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Architecture SF by John King

Erica Neumann



In Architecture SF, John King explores the cultural influences of the city’s architecture. The book focuses on contemporary and historic buildings, and discusses how they shape a city’s culture. In it, he covers the terra cotta cliff, Tudor Revival style, and City Hall.

SFMOMA’s terra-cotta cliff

A rippling white cliff face looms behind the original Hammer Museum, built by Swiss Po-Mo master Mario Botta. The cliff is a massive meringue, rising above an Art Deco tower and the museum’s soaring Po-Mo temple.

The museum’s extension, by architectural firm Snohetta, adds almost triple the gallery space. The design aims to complement Botta’s Postmodern structure without treading on it. The result is an interesting contrast, though it doesn’t completely work.

SFMOMA’s expansion in 2016

The SFMOMA’s new building blends art and science. It is a modern, multi-level structure with seven levels of exhibition space and expanded support space for operations. The expansion will nearly double the museum’s current gallery capacity, while maintaining a sense of intimacy and connection to the surrounding urban environment.

The museum’s expansion is aimed at showcasing its strengths and expanding its collection. Photographic collections are one of the museum’s cornerstones, and the new Pritzker Center for Photography will be the largest photographic arts center in the United States. With more than fifteen thousand square feet, the new center will extend the museum’s commitment to the medium. Its inaugural exhibition includes commissioned works from the permanent collection.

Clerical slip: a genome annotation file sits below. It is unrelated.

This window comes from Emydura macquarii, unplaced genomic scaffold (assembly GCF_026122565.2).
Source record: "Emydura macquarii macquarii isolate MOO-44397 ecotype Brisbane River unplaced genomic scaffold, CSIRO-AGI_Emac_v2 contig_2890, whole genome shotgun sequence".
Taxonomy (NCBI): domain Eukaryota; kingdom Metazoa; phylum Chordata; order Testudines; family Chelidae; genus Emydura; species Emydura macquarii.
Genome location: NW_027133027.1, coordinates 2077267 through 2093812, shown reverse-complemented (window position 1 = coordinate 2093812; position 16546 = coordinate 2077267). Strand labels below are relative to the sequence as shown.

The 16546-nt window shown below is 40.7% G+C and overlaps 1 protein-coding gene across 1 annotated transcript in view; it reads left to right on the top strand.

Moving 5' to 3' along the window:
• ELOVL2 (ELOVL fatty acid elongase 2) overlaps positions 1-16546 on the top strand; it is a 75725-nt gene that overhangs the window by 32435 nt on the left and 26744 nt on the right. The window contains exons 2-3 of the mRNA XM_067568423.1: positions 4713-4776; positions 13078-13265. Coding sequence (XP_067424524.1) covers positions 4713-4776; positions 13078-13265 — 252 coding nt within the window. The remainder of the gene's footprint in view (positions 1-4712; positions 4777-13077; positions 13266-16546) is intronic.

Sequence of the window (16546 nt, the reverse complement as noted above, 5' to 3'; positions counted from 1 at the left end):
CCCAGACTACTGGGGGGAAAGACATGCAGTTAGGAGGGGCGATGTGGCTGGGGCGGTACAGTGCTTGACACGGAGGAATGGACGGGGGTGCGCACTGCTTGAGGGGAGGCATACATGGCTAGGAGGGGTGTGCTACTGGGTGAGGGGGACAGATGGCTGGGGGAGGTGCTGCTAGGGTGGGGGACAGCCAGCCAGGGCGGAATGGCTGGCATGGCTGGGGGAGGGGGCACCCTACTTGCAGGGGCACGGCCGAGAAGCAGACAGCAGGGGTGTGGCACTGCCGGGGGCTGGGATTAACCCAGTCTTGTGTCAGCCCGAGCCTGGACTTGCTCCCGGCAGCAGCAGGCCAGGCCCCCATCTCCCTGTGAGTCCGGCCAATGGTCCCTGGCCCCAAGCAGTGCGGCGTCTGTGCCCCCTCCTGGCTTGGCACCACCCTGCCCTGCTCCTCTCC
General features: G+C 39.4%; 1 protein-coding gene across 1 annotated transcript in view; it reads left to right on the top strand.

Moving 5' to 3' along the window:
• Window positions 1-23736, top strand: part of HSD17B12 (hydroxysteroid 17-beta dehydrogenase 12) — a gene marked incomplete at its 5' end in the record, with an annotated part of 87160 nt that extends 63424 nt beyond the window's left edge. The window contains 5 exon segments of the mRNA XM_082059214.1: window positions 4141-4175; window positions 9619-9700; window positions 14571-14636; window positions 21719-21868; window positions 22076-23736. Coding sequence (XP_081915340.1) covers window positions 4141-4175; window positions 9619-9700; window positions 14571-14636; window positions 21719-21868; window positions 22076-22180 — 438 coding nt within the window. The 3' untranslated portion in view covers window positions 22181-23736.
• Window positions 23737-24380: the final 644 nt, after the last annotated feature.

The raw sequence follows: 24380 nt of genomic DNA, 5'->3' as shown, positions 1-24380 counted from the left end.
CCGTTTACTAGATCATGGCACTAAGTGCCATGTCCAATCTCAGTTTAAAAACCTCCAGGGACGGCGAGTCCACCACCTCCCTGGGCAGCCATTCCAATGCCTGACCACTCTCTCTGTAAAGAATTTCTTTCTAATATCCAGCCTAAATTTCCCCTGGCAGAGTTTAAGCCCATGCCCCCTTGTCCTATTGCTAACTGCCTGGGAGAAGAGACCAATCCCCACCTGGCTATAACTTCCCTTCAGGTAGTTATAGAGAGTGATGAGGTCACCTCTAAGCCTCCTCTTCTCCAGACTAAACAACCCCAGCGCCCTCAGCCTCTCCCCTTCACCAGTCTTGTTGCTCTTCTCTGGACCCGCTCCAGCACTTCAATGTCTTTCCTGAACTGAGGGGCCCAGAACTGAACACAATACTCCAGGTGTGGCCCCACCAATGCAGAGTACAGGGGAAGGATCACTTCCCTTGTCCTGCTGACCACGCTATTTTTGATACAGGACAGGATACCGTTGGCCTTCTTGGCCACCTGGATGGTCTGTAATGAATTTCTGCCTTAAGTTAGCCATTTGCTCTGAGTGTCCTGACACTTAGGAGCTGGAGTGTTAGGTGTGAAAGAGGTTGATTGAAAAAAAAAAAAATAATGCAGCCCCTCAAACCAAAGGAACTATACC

SFMOMA recently announced a collaborative conservation program titled “The Artist Initiative.” The program is designed to broaden the museum’s expertise in preservation issues. The first phase of this project will focus on color and experimental photography from the 1970s and 1980s.

SFMOMA’s Tudor Revival style

The Tudor Revival style is a historically inspired architectural style. It is known for its half-timbering and steeply pitched roof. This style was popular during the arts and crafts movement and became more popular in the 1920s. The Tudor Revival style is also known as an English Cottage or a Picturesque Cottage.

The SFMOMA building on Third Street is one of many examples of this style. The neighborhood has become a vibrant cultural district with the Yerba Buena Center for the Arts, Museum of African Diaspora, Contemporary Jewish Museum, SF Camerawork, Museum of Craft and Folk Art, Cartoon Art Museum, and California Historical Society.

The SFMOMA building was completed in 1995 and is one of the most iconic buildings in San Francisco. It is located in the South of Market neighborhood of downtown San Francisco. Its stepped brick façade is highlighted by a soaring cylindrical turret. Its exterior features alternating bands of white and black stone.

SFMOMA’s City Hall

SFMOMA’s City Hall is a revolving exhibition space that showcases work by a variety of artists and media. Curators include David A. Ross, who served as the museum’s director from June 1998 to August 2001. His work included the acquisition of twenty-two important works by Ellsworth Kelly, fourteen important works by Robert Rauschenberg, and two important late paintings by Piet Mondrian.

The museum’s selection committee is comprised of community members, civic leaders, museum trustees, and community experts. Its members include architects Bill Wilson and Robin Wright and experts in community service. The committee is assisted by Deputy Director Ruth Berson.

SFMOMA’s Transamerica Pyramid

The Transamerica Pyramid is a landmark building in San Francisco. Originally the War Memorial Veterans Building, it was relocated to its current building by Mario Botta in 1995. The museum tripled its gallery space with the completion of the project, which cost $305 million. Its new architecture is both striking and diverse, with works from internationally renowned artists such as Dan Graham and James Turrell.

This futurist building features 48 stories and is 853 feet tall. When it was completed, the Pyramid was the eighth tallest building in the world. Its design is reminiscent of a pyramid, with two wings erupting from its sides. The top of the building is covered with aluminum panels, making it one of the most impressive architectural designs in the city.

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